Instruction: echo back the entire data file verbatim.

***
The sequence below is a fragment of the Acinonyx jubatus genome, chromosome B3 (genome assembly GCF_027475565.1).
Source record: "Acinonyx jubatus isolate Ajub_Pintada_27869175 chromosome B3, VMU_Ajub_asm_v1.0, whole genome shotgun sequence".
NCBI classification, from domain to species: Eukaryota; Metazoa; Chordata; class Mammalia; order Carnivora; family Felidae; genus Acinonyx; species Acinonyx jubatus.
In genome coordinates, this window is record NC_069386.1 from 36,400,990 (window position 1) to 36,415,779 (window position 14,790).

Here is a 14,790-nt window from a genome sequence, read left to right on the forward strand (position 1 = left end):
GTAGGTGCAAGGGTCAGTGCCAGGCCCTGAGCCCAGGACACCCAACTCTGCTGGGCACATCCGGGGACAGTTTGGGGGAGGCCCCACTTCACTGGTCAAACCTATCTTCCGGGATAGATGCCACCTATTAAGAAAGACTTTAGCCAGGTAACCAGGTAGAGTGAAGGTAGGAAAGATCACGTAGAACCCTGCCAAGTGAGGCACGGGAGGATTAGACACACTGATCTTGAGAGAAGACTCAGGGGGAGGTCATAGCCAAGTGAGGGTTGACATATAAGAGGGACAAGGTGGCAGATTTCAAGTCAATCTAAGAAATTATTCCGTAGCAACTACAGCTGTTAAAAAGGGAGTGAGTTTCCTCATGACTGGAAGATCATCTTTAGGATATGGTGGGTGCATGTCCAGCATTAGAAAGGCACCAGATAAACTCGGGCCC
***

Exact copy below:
The sequence below is a fragment of the Acinonyx jubatus genome, chromosome B3 (genome assembly GCF_027475565.1).
Source record: "Acinonyx jubatus isolate Ajub_Pintada_27869175 chromosome B3, VMU_Ajub_asm_v1.0, whole genome shotgun sequence".
NCBI classification, from domain to species: Eukaryota; Metazoa; Chordata; class Mammalia; order Carnivora; family Felidae; genus Acinonyx; species Acinonyx jubatus.
In genome coordinates, this window is record NC_069386.1 from 36,400,990 (window position 1) to 36,415,779 (window position 14,790).

Here is a 14,790-nt window from a genome sequence, read left to right on the forward strand (position 1 = left end):
GTAGGTGCAAGGGTCAGTGCCAGGCCCTGAGCCCAGGACACCCAACTCTGCTGGGCACATCCGGGGACAGTTTGGGGGAGGCCCCACTTCACTGGTCAAACCTATCTTCCGGGATAGATGCCACCTATTAAGAAAGACTTTAGCCAGGTAACCAGGTAGAGTGAAGGTAGGAAAGATCACGTAGAACCCTGCCAAGTGAGGCACGGGAGGATTAGACACACTGATCTTGAGAGAAGACTCAGGGGGAGGTCATAGCCAAGTGAGGGTTGACATATAAGAGGGACAAGGTGGCAGATTTCAAGTCAATCTAAGAAATTATTCCGTAGCAACTACAGCTGTTAAAAAGGGAGTGAGTTTCCTCATGACTGGAAGATCATCTTTAGGATATGGTGGGTGCATGTCCAGCATTAGAAAGGCACCAGATAAACTCGGGCCC